There can be no question of the power of the Department of the Interior to make this survey. "Congress is invested by the Federal Constitution with the power of disposing of, and making needful rules and regulations respecting, the public domain. Its power in this respect is without limitation * * *." 42 Am. Jur., Public Lands, section 10, page 792. "Provision has also been made for resurveys or retracements to mark the boundaries of lands undisposed of, and for resurveys or retracement of township lines." Id. section 40, page 818. "Federal statutes provide for a United States Supervisor of Surveys and deputy surveyors, who carry out their prescribed functions in conjunction with, or under the regulations or instructions of, the Secretary of the Interior and the General Land Office; and a survey made by the proper officers of the United States, and confirmed by the Land Department, is not open to challenge by any collateral attack in the courts if it was within the jurisdiction of the Land Department, and it is presumed to be correct." Id. section 40, page 819. "Under certain Federal statutes the Secretary of the Interior * * * has power to set aside a survey and order another to be made. And the Land Department has the right to resurvey its own lands at any time to ascertain the boundaries thereof, so long as it does not injure the rights of private owners outside the survey * * *." Id. section 41, page 820. "* * * upon the discovery of the mistake it is within the power of the Land Department * * * to deal with the area which was excluded from the survey, to cause it to be surveyed, and lawfully to dispose of it." Id. section 43, page 822. "This department [Land Department] is a special tribunal and is vested by statute with substantially exclusive jurisdiction to determine, in the first instance, all questions of fact respecting the disposition, acquisition, and control of the public lands, so long as the legal title thereto remains in the United States." Id. section 57, page 835. "* * * and its decisions once reached on matters within the scope of its authority are unassailable except by direct attack." Id. section 57, page 836. "In the absence of fraud, the decisions of the officers of the Land Department * * * as to matters within their jurisdiction are final and conclusive, except as they may be reversed on appeal in that department. And this is the rule where, as is generally the case, the question is one of fact, as, for example, the geological nature of specified lands, or their topographical characteristics * * *." Id. section 59, pages 837, 838. "The Secretary of the Interior is the chief officer in control of public lands. The obligations of his oath of office oblige him to see that the law is carried out, and that none of the public domain is wasted or disposed of to a party not entitled to it. He represents the government, which is a party in interest in every case involving the surveying and disposal of the public lands, and he may exercise such supervision by direct orders or by review on appeal from the decisions of local land officers." Id. section 63, page 841. Many decisions of the courts of the United States and of many of the states are cited in the footnotes in support of the statements quoted above.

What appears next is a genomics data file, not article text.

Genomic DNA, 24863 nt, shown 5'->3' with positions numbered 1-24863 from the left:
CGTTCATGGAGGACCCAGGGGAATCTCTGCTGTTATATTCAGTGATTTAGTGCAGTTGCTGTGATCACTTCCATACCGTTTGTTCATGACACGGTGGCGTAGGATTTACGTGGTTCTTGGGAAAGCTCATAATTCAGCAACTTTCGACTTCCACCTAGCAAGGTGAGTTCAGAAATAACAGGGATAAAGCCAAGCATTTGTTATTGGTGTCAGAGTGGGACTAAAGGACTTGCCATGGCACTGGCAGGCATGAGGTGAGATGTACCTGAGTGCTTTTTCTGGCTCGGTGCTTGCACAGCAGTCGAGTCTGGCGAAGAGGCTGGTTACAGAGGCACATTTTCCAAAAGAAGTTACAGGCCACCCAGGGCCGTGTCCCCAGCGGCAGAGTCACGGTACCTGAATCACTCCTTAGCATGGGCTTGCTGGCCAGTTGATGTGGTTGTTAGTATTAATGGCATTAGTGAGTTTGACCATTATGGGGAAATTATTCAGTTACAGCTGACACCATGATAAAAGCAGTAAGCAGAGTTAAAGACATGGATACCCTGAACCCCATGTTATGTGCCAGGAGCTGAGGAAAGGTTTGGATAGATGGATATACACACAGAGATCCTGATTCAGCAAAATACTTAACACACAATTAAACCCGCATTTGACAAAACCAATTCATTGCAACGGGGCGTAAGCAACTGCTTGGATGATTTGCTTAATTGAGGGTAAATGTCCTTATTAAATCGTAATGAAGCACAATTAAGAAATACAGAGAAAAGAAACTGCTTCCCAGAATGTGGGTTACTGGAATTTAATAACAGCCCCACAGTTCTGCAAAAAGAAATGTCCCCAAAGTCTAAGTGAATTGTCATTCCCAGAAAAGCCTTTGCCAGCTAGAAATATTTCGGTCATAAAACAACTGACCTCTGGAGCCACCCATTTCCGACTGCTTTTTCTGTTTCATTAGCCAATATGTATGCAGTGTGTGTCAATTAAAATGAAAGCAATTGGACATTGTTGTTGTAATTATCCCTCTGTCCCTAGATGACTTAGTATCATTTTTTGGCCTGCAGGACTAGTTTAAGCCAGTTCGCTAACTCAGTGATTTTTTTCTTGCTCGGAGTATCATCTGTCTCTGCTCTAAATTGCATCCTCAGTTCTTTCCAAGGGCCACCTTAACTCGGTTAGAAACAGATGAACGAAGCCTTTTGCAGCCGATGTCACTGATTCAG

These rules and principles have been accepted and followed by this court. In Rood v. Wallace, 109 Iowa 5, 9-12, 79 N.W. 449, appeal dismissed in State of Iowa v. Rood, 187 U.S. 87, 23 S. Ct. 49, 47 L. Ed. 86, the controversy was over the dry bed of a meandered nonnavigable lake. Plaintiffs had drained the bed and claimed title through conveyances from Humboldt County, which had no title. Plaintiffs induced the Governor to request the United States Land Commissioner to survey the land and issue patent to the state. This was done, and patent issued to the state was then executed to Humboldt County. Defendants claimed the land under certain pre-emption rights. The State of Iowa intervened, and, as it did in the case at bar, alleged the lake bed belonged to it by virtue of its sovereignty, in trust for the public, and that its title did not depend upon any act of Congress or grant from the United States; and that the land commissioner had no authority to resurvey the land and issue a patent to any lake beds which had already been meandered and were already the property of the state. A decree for plaintiffs was affirmed. The court, after quoting from Knight v. United States Land Assn., 142 U.S. 161, 12 S. Ct. 258, 35 L. Ed. 974, Cragin v. Powell, 128 U.S. 691, 9 S. Ct. 203, 32 L. Ed. 566, and Rogers Locomotive Machine Works v. American Emigrant Co., 164 U.S. 559, 17 S. Ct. 188, 41 L. Ed. 552, about the authority of the Secretary of the Interior to correct surveys, and to resurvey, and the binding force of the findings and the unassailability of such actions by the courts except in a direct proceeding, said (page 11): "There seems to be no doubt that the secretary of the interior had the right, in so far as the parties to this suit are concerned, to redetermine the question as to whether or not the land in question was a part of the lake bed, or was covered by the so-called `Swamp-Land Act.'" (Page 12): "As the land department determined the lands in controversy to be swamp, and issued its patent to the state accordingly, that determination is conclusive, and the patent cannot be collaterally attacked." The contentions of the State in this case and the relief sought are not different than it urged in the Rood case and the holding of the court in the latter case is a complete answer. The facts in the case before us are more favorable to the defendant than were those in the Rood case to the plaintiffs therein. In the latter case the lake bed was made fit for cultivation by drainage, while in the instant case the Land Department found that over 750 acres of land forming the so-called island and adjacent ground were in existence at the time of the original survey, but were not surveyed. There is no evidence in the record to the contrary. The State has no answer other than to say in argument: "The `dubbing' of the Hall survey as a `corrected' survey is obviously opinion and conclusion, as there is no evidence that the surveyor Hall had any actual knowledge or information as to the condition that existed some 44 years prior to the survey." The decision of the Land Department may not be brushed aside so airily. The question was one of fact respecting the nature of the ground and its topography and must be accepted by this court as final and conclusive. The survey of the deputy surveyor was examined and approved by his supervisors in the department.